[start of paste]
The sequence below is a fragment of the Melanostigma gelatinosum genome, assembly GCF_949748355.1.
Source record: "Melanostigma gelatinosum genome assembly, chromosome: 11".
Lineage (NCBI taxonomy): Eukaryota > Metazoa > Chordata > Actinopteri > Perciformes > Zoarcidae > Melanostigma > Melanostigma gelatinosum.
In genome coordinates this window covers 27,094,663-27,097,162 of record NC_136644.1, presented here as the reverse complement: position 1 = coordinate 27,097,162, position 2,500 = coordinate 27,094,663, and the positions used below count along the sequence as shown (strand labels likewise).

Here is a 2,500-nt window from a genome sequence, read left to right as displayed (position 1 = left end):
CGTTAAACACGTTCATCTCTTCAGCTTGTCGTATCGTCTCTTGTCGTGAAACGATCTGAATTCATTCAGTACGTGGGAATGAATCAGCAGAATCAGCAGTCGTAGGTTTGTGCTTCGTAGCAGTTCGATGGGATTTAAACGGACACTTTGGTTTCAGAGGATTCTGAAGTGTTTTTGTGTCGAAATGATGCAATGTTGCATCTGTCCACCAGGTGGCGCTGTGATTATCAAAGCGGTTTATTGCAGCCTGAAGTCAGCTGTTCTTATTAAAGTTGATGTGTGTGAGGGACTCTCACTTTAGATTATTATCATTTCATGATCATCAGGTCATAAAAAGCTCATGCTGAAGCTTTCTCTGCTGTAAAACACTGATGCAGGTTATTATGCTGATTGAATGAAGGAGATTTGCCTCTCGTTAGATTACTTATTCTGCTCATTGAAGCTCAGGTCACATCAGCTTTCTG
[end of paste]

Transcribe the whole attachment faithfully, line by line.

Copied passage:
The sequence below is a fragment of the Melanostigma gelatinosum genome, assembly GCF_949748355.1.
Source record: "Melanostigma gelatinosum genome assembly, chromosome: 11".
Lineage (NCBI taxonomy): Eukaryota > Metazoa > Chordata > Actinopteri > Perciformes > Zoarcidae > Melanostigma > Melanostigma gelatinosum.
In genome coordinates this window covers 27,094,663-27,097,162 of record NC_136644.1, presented here as the reverse complement: position 1 = coordinate 27,097,162, position 2,500 = coordinate 27,094,663, and the positions used below count along the sequence as shown (strand labels likewise).

Here is a 2,500-nt window from a genome sequence, read left to right as displayed (position 1 = left end):
CGTTAAACACGTTCATCTCTTCAGCTTGTCGTATCGTCTCTTGTCGTGAAACGATCTGAATTCATTCAGTACGTGGGAATGAATCAGCAGAATCAGCAGTCGTAGGTTTGTGCTTCGTAGCAGTTCGATGGGATTTAAACGGACACTTTGGTTTCAGAGGATTCTGAAGTGTTTTTGTGTCGAAATGATGCAATGTTGCATCTGTCCACCAGGTGGCGCTGTGATTATCAAAGCGGTTTATTGCAGCCTGAAGTCAGCTGTTCTTATTAAAGTTGATGTGTGTGAGGGACTCTCACTTTAGATTATTATCATTTCATGATCATCAGGTCATAAAAAGCTCATGCTGAAGCTTTCTCTGCTGTAAAACACTGATGCAGGTTATTATGCTGATTGAATGAAGGAGATTTGCCTCTCGTTAGATTACTTATTCTGCTCATTGAAGCTCAGGTCACATCAGCTTTCTG